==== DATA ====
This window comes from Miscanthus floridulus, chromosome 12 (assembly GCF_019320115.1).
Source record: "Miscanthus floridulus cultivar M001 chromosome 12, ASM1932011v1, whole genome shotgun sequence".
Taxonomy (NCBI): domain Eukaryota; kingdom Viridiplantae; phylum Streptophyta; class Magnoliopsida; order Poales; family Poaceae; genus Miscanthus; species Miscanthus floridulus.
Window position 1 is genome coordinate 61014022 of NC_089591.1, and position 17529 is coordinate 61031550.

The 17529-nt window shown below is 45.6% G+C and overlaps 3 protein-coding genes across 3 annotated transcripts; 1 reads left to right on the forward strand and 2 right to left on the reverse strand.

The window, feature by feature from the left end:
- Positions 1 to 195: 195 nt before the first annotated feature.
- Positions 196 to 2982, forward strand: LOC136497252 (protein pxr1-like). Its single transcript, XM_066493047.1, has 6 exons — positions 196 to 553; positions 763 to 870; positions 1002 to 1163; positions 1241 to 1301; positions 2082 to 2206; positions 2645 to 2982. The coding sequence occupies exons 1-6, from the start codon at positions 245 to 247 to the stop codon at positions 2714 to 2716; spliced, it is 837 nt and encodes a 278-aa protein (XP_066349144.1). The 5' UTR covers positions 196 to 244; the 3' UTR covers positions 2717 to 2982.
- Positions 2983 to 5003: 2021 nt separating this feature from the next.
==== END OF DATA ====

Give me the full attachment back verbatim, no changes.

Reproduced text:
This window comes from Miscanthus floridulus, chromosome 12 (assembly GCF_019320115.1).
Source record: "Miscanthus floridulus cultivar M001 chromosome 12, ASM1932011v1, whole genome shotgun sequence".
Taxonomy (NCBI): domain Eukaryota; kingdom Viridiplantae; phylum Streptophyta; class Magnoliopsida; order Poales; family Poaceae; genus Miscanthus; species Miscanthus floridulus.
Window position 1 is genome coordinate 61014022 of NC_089591.1, and position 17529 is coordinate 61031550.

The 17529-nt window shown below is 45.6% G+C and overlaps 3 protein-coding genes across 3 annotated transcripts; 1 reads left to right on the forward strand and 2 right to left on the reverse strand.

The window, feature by feature from the left end:
- Positions 1 to 195: 195 nt before the first annotated feature.
- Positions 196 to 2982, forward strand: LOC136497252 (protein pxr1-like). Its single transcript, XM_066493047.1, has 6 exons — positions 196 to 553; positions 763 to 870; positions 1002 to 1163; positions 1241 to 1301; positions 2082 to 2206; positions 2645 to 2982. The coding sequence occupies exons 1-6, from the start codon at positions 245 to 247 to the stop codon at positions 2714 to 2716; spliced, it is 837 nt and encodes a 278-aa protein (XP_066349144.1). The 5' UTR covers positions 196 to 244; the 3' UTR covers positions 2717 to 2982.
- Positions 2983 to 5003: 2021 nt separating this feature from the next.